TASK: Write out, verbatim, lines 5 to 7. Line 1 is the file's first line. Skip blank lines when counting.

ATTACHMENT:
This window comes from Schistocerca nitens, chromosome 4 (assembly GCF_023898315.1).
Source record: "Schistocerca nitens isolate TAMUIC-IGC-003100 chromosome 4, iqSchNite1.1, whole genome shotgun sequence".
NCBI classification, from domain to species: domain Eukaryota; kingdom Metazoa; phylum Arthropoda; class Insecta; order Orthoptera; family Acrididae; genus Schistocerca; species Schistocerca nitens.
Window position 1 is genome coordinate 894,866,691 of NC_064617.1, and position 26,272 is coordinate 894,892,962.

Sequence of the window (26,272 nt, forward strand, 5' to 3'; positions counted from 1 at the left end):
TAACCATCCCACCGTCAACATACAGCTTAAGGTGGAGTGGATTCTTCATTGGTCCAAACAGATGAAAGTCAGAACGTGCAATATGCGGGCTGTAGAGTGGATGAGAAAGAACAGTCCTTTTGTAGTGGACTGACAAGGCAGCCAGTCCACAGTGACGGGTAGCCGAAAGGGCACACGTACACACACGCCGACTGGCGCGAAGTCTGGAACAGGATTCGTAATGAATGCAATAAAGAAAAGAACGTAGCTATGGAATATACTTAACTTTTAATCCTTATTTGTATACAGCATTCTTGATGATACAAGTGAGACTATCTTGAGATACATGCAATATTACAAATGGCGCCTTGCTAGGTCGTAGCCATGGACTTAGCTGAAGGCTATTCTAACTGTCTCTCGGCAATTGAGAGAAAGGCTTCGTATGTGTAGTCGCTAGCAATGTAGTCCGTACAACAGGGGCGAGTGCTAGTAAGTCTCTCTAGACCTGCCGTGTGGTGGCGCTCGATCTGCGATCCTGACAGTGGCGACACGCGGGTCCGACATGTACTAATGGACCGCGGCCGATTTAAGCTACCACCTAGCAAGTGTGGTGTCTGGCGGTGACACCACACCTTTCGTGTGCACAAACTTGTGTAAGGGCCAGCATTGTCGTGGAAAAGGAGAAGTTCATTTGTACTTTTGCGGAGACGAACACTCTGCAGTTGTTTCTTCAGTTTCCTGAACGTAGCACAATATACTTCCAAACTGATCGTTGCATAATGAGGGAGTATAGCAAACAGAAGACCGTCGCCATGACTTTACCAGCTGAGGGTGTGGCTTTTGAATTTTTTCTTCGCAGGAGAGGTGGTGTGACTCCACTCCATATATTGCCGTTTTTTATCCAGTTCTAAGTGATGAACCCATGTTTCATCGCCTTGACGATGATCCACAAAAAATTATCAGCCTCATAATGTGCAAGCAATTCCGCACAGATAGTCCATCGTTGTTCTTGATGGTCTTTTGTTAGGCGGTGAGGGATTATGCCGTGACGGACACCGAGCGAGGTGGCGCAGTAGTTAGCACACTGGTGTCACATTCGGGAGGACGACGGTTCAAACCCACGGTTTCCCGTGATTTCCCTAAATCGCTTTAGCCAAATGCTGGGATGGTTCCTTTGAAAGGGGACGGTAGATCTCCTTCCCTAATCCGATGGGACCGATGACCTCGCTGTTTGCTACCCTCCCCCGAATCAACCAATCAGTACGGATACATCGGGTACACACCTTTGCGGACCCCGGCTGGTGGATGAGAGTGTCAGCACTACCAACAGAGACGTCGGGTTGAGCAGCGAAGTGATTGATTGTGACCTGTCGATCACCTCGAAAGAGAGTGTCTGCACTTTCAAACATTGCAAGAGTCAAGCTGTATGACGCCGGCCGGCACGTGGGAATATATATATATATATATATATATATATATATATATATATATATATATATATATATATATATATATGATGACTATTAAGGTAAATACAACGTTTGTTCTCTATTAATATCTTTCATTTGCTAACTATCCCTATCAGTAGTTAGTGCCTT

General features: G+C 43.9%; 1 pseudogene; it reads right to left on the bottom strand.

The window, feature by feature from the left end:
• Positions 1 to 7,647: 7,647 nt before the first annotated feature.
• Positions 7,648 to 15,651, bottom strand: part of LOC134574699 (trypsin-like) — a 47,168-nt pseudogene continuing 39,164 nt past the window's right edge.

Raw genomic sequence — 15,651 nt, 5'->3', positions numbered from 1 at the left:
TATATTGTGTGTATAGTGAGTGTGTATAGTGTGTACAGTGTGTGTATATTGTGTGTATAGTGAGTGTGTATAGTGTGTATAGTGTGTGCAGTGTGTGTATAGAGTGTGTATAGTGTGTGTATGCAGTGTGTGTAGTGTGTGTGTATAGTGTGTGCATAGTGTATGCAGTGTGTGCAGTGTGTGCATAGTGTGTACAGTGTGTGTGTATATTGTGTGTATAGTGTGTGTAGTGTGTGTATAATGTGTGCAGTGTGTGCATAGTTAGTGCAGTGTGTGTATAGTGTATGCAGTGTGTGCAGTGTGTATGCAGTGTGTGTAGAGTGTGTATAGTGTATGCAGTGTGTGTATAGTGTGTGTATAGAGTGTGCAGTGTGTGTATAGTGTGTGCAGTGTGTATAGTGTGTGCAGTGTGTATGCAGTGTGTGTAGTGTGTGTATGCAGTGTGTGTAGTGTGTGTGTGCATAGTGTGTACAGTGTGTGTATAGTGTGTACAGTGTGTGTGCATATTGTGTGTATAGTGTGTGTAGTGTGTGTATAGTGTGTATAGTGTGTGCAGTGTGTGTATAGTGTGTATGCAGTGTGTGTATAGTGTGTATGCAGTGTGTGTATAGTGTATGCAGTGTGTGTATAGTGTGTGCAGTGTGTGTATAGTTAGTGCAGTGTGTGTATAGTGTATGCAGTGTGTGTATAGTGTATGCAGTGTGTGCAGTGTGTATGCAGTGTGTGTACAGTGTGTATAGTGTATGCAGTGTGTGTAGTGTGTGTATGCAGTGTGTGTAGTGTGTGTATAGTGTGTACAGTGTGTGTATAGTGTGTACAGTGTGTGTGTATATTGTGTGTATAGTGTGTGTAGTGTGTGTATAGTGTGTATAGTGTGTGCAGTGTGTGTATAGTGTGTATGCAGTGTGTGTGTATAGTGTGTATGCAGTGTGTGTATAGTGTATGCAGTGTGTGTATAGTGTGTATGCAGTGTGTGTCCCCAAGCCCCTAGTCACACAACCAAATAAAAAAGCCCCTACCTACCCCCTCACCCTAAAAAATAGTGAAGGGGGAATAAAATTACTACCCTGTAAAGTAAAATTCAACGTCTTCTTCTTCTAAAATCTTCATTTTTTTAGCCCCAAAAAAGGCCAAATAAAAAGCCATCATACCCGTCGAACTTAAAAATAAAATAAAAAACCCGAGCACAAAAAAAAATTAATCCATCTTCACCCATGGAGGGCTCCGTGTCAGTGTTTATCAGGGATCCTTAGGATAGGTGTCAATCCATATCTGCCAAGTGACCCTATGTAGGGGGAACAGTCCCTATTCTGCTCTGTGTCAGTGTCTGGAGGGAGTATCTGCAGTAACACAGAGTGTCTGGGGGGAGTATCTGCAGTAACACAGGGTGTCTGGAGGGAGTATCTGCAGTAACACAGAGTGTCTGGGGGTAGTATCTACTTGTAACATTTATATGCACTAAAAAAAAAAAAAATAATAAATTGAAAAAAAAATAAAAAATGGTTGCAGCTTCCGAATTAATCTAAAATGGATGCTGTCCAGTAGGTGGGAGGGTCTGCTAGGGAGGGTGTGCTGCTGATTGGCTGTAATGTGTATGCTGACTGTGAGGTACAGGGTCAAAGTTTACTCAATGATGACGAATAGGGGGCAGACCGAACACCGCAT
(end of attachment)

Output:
Sequence of the window (26,272 nt, forward strand, 5' to 3'; positions counted from 1 at the left end):
TAACCATCCCACCGTCAACATACAGCTTAAGGTGGAGTGGATTCTTCATTGGTCCAAACAGATGAAAGTCAGAACGTGCAATATGCGGGCTGTAGAGTGGATGAGAAAGAACAGTCCTTTTGTAGTGGACTGACAAGGCAGCCAGTCCACAGTGACGGGTAGCCGAAAGGGCACACGTACACACACGCCGACTGGCGCGAAGTCTGGAACAGGATTCGTAATGAATGCAATAAAGAAAAGAACGTAGCTATGGAATATACTTAACTTTTAATCCTTATTTGTATACAGCATTCTTGATGATACAAGTGAGACTATCTTGAGATACATGCAATATTACAAATGGCGCCTTGCTAGGTCGTAGCCATGGACTTAGCTGAAGGCTATTCTAACTGTCTCTCGGCAATTGAGAGAAAGGCTTCGTATGTGTAGTCGCTAGCAATGTAGTCCGTACAACAGGGGCGAGTGCTAGTAAGTCTCTCTAGACCTGCCGTGTGGTGGCGCTCGATCTGCGATCCTGACAGTGGCGACACGCGGGTCCGACATGTACTAATGGACCGCGGCCGATTTAAGCTACCACCTAGCAAGTGTGGTGTCTGGCGGTGACACCACACCTTTCGTGTGCACAAACTTGTGTAAGGGCCAGCATTGTCGTGGAAAAGGAGAAGTTCATTTGTACTTTTGCGGAGACGAACACTCTGCAGTTGTTTCTTCAGTTTCCTGAACGTAGCACAATATACTTCCAAACTGATCGTTGCATAATGAGGGAGTATAGCAAACAGAAGACCGTCGCCATGACTTTACCAGCTGAGGGTGTGGCTTTTGAATTTTTTCTTCGCAGGAGAGGTGGTGTGACTCCACTCCATATATTGCCGTTTTTTATCCAGTTCTAAGTGATGAACCCATGTTTCATCGCCTTGACGATGATCCACAAAAAATTATCAGCCTCATAATGTGCAAGCAATTCCGCACAGATAGTCCATCGTTGTTCTTGATGGTCTTTTGTTAGGCGGTGAGGGATTATGCCGTGACGGACACCGAGCGAGGTGGCGCAGTAGTTAGCACACTGGTGTCACATTCGGGAGGACGACGGTTCAAACCCACGGTTTCCCGTGATTTCCCTAAATCGCTTTAGCCAAATGCTGGGATGGTTCCTTTGAAAGGGGACGGTAGATCTCCTTCCCTAATCCGATGGGACCGATGACCTCGCTGTTTGCTACCCTCCCCCGAATCAACCAATCAGTACGGATACATCGGGTACACACCTTTGCGGACCCCGGCTGGTGGATGAGAGTGTCAGCACTACCAACAGAGACGTCGGGTTGAGCAGCGAAGTGATTGATTGTGACCTGTCGATCACCTCGAAAGAGAGTGTCTGCACTTTCAAACATTGCAAGAGTCAAGCTGTATGACGCCGGCCGGCACGTGGGAATATATATATATATATATATATATATATATATATATATATATATATATATATATATATATATATATGATGACTATTAAGGTAAATACAACGTTTGTTCTCTATTAATATCTTTCATTTGCTAACTATCCCTATCAGTAGTTAGTGCCTT

General features: G+C 43.9%; 1 pseudogene; it reads right to left on the bottom strand.